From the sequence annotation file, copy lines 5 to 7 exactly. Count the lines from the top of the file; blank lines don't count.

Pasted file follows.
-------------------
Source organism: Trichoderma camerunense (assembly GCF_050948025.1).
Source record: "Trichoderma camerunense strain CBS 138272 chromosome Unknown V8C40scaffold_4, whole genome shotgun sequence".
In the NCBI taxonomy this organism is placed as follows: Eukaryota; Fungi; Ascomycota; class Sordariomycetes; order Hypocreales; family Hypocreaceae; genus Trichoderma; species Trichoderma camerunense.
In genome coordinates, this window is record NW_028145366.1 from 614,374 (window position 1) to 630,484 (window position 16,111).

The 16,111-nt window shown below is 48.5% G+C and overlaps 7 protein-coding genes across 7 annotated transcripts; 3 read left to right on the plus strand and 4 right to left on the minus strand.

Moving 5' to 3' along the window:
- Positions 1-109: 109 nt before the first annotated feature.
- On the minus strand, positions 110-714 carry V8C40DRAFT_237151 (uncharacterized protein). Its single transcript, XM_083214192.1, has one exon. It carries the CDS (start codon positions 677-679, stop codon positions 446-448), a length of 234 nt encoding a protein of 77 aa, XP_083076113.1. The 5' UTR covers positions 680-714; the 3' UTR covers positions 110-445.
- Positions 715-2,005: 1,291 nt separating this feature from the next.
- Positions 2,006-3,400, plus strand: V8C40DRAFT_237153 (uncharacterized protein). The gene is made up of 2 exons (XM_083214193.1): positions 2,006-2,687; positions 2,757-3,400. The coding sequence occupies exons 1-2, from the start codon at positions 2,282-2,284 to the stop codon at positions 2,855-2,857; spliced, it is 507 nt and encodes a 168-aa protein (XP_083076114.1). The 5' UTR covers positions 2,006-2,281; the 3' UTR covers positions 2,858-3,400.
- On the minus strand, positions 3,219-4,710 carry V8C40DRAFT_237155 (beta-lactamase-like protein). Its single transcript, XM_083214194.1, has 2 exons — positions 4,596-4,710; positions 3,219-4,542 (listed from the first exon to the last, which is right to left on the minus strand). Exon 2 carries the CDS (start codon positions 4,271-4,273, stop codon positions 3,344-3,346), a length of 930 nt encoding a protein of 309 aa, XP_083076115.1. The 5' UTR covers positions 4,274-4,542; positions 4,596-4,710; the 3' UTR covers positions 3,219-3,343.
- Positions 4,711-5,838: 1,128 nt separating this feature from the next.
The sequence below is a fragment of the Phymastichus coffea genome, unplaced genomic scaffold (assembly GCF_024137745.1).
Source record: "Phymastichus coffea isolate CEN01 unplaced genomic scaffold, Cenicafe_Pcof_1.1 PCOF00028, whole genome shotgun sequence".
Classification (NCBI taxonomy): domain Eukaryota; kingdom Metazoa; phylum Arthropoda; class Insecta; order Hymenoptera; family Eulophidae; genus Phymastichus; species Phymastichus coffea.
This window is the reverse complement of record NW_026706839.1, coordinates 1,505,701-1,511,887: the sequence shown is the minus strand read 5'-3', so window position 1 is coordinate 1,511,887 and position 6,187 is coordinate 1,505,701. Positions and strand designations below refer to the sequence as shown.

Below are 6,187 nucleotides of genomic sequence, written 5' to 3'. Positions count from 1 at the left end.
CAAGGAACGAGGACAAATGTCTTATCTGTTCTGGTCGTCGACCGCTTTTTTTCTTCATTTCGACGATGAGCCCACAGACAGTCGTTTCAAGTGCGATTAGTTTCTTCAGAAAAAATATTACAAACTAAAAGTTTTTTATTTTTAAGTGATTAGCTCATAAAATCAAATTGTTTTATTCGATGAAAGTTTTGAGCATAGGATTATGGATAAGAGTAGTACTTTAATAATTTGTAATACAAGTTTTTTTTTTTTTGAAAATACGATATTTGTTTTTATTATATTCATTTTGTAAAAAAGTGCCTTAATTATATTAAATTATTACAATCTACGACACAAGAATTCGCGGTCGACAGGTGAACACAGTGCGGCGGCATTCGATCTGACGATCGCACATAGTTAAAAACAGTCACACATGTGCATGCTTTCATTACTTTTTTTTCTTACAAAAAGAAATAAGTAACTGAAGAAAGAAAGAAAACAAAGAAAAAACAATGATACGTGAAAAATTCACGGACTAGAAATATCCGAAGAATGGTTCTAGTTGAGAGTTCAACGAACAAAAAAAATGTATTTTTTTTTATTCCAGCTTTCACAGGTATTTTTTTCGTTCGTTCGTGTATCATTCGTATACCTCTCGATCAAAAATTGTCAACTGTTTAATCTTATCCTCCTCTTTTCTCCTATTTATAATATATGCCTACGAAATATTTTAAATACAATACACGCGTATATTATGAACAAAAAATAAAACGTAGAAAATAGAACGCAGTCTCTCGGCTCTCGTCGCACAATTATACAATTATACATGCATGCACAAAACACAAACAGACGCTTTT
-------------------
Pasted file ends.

The 16,111-nt window shown below is 48.5% G+C and overlaps 7 protein-coding genes across 7 annotated transcripts; 3 read left to right on the plus strand and 4 right to left on the minus strand.

Moving 5' to 3' along the window:
- Positions 1-109: 109 nt before the first annotated feature.